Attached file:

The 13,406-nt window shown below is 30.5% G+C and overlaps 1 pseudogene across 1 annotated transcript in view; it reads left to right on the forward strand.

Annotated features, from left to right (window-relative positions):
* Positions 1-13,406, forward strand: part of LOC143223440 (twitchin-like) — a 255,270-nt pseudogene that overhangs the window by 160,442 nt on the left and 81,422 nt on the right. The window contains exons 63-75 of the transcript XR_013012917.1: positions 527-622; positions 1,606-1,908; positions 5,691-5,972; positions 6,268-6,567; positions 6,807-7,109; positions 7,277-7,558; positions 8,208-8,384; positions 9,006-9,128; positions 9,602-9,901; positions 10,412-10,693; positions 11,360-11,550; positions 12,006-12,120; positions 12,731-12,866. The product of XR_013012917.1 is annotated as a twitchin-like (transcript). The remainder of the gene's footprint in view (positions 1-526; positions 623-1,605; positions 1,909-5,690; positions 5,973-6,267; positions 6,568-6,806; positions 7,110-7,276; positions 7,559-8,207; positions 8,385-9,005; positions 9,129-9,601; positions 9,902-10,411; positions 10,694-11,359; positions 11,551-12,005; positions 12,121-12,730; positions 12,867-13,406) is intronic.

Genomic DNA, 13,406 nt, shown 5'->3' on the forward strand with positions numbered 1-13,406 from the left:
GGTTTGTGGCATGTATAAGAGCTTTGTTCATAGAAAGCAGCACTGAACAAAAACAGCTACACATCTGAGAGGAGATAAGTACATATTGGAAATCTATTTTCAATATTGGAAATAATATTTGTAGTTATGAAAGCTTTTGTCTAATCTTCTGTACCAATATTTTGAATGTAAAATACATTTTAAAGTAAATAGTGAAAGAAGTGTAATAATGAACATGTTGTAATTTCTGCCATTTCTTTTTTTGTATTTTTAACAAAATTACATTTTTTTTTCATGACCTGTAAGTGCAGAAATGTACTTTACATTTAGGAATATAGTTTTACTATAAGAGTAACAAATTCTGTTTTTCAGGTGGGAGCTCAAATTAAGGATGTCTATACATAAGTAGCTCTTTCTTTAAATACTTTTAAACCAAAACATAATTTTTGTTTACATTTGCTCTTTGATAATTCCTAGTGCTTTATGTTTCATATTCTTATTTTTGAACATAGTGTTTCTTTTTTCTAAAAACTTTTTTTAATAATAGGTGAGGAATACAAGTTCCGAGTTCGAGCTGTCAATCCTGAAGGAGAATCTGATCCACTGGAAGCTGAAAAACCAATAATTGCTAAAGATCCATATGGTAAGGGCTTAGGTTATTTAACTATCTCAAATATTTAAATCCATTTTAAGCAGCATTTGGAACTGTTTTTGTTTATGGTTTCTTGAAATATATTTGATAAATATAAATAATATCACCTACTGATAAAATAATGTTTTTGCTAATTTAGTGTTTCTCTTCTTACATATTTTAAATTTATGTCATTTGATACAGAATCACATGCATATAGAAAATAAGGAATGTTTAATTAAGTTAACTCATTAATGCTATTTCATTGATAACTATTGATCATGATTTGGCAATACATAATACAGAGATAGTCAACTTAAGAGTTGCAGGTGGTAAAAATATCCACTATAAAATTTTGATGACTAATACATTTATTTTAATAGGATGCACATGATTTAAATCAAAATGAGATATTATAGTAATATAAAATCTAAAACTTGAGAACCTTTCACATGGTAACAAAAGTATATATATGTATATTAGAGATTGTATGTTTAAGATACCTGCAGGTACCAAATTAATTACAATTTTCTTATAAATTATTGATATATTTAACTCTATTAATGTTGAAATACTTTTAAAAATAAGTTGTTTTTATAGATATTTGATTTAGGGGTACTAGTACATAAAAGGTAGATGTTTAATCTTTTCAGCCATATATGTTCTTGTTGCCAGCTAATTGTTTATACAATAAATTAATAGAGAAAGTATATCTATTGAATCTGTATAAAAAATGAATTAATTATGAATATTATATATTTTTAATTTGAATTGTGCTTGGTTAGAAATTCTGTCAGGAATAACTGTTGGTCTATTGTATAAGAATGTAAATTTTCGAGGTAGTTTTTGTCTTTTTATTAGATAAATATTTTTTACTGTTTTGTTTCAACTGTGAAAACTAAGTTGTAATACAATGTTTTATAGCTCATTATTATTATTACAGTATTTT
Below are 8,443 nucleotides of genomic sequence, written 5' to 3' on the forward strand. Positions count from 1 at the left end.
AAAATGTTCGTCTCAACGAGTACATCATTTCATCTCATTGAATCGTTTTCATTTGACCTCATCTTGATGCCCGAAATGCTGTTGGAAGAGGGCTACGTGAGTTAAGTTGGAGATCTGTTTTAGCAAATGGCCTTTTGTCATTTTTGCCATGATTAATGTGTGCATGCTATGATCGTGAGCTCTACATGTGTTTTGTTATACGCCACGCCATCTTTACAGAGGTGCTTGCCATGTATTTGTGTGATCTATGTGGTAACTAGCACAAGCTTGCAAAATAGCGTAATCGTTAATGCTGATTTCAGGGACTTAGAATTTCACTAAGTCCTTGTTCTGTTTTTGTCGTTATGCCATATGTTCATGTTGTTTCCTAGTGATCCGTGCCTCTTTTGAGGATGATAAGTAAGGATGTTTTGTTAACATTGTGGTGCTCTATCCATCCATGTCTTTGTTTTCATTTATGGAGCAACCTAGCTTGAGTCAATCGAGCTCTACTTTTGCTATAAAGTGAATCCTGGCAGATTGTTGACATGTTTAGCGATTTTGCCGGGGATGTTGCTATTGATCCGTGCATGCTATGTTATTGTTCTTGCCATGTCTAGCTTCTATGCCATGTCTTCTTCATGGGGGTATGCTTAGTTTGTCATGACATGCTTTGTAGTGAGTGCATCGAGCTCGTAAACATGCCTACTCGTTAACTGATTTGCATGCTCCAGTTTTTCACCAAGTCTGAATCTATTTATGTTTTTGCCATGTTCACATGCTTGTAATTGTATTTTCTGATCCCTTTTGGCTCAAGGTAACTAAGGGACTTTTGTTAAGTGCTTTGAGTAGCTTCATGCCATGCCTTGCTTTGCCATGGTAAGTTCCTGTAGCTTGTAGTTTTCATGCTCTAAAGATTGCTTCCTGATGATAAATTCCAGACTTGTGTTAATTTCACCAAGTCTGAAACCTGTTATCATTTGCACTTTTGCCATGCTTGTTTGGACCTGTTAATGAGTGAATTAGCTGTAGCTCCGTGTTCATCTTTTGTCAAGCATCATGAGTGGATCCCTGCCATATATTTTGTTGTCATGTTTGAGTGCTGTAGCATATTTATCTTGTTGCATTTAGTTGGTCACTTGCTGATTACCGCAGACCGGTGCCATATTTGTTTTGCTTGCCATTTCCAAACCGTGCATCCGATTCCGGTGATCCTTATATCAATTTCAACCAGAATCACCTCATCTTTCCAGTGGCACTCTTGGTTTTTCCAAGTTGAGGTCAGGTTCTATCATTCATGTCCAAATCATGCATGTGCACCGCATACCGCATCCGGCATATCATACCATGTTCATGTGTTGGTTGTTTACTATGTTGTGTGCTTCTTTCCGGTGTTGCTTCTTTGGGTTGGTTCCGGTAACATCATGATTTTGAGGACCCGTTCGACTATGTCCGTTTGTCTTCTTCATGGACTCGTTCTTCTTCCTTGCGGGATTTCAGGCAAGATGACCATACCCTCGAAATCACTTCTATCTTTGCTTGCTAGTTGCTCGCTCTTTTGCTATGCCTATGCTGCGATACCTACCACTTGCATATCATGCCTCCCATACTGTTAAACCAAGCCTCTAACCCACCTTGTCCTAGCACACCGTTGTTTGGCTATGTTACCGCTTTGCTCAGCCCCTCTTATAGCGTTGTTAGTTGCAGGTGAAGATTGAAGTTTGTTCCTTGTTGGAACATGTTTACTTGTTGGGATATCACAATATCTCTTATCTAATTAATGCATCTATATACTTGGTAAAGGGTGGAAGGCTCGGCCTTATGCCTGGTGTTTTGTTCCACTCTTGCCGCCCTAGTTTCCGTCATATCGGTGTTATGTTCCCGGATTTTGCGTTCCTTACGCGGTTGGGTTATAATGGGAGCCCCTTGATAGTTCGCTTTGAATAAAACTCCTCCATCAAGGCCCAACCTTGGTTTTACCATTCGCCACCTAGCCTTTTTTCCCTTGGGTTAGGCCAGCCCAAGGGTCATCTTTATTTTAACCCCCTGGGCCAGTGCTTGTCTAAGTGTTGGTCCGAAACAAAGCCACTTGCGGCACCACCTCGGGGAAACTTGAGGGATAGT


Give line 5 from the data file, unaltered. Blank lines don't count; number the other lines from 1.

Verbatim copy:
GGTTTGTGGCATGTATAAGAGCTTTGTTCATAGAAAGCAGCACTGAACAAAAACAGCTACACATCTGAGAGGAGATAAGTACATATTGGAAATCTATTTTCAATATTGGAAATAATATTTGTAGTTATGAAAGCTTTTGTCTAATCTTCTGTACCAATATTTTGAATGTAAAATACATTTTAAAGTAAATAGTGAAAGAAGTGTAATAATGAACATGTTGTAATTTCTGCCATTTCTTTTTTTGTATTTTTAACAAAATTACATTTTTTTTTCATGACCTGTAAGTGCAGAAATGTACTTTACATTTAGGAATATAGTTTTACTATAAGAGTAACAAATTCTGTTTTTCAGGTGGGAGCTCAAATTAAGGATGTCTATACATAAGTAGCTCTTTCTTTAAATACTTTTAAACCAAAACATAATTTTTGTTTACATTTGCTCTTTGATAATTCCTAGTGCTTTATGTTTCATATTCTTATTTTTGAACATAGTGTTTCTTTTTTCTAAAAACTTTTTTTAATAATAGGTGAGGAATACAAGTTCCGAGTTCGAGCTGTCAATCCTGAAGGAGAATCTGATCCACTGGAAGCTGAAAAACCAATAATTGCTAAAGATCCATATGGTAAGGGCTTAGGTTATTTAACTATCTCAAATATTTAAATCCATTTTAAGCAGCATTTGGAACTGTTTTTGTTTATGGTTTCTTGAAATATATTTGATAAATATAAATAATATCACCTACTGATAAAATAATGTTTTTGCTAATTTAGTGTTTCTCTTCTTACATATTTTAAATTTATGTCATTTGATACAGAATCACATGCATATAGAAAATAAGGAATGTTTAATTAAGTTAACTCATTAATGCTATTTCATTGATAACTATTGATCATGATTTGGCAATACATAATACAGAGATAGTCAACTTAAGAGTTGCAGGTGGTAAAAATATCCACTATAAAATTTTGATGACTAATACATTTATTTTAATAGGATGCACATGATTTAAATCAAAATGAGATATTATAGTAATATAAAATCTAAAACTTGAGAACCTTTCACATGGTAACAAAAGTATATATATGTATATTAGAGATTGTATGTTTAAGATACCTGCAGGTACCAAATTAATTACAATTTTCTTATAAATTATTGATATATTTAACTCTATTAATGTTGAAATACTTTTAAAAATAAGTTGTTTTTATAGATATTTGATTTAGGGGTACTAGTACATAAAAGGTAGATGTTTAATCTTTTCAGCCATATATGTTCTTGTTGCCAGCTAATTGTTTATACAATAAATTAATAGAGAAAGTATATCTATTGAATCTGTATAAAAAATGAATTAATTATGAATATTATATATTTTTAATTTGAATTGTGCTTGGTTAGAAATTCTGTCAGGAATAACTGTTGGTCTATTGTATAAGAATGTAAATTTTCGAGGTAGTTTTTGTCTTTTTATTAGATAAATATTTTTTACTGTTTTGTTTCAACTGTGAAAACTAAGTTGTAATACAATGTTTTATAGCTCATTATTATTATTACAGTATTTT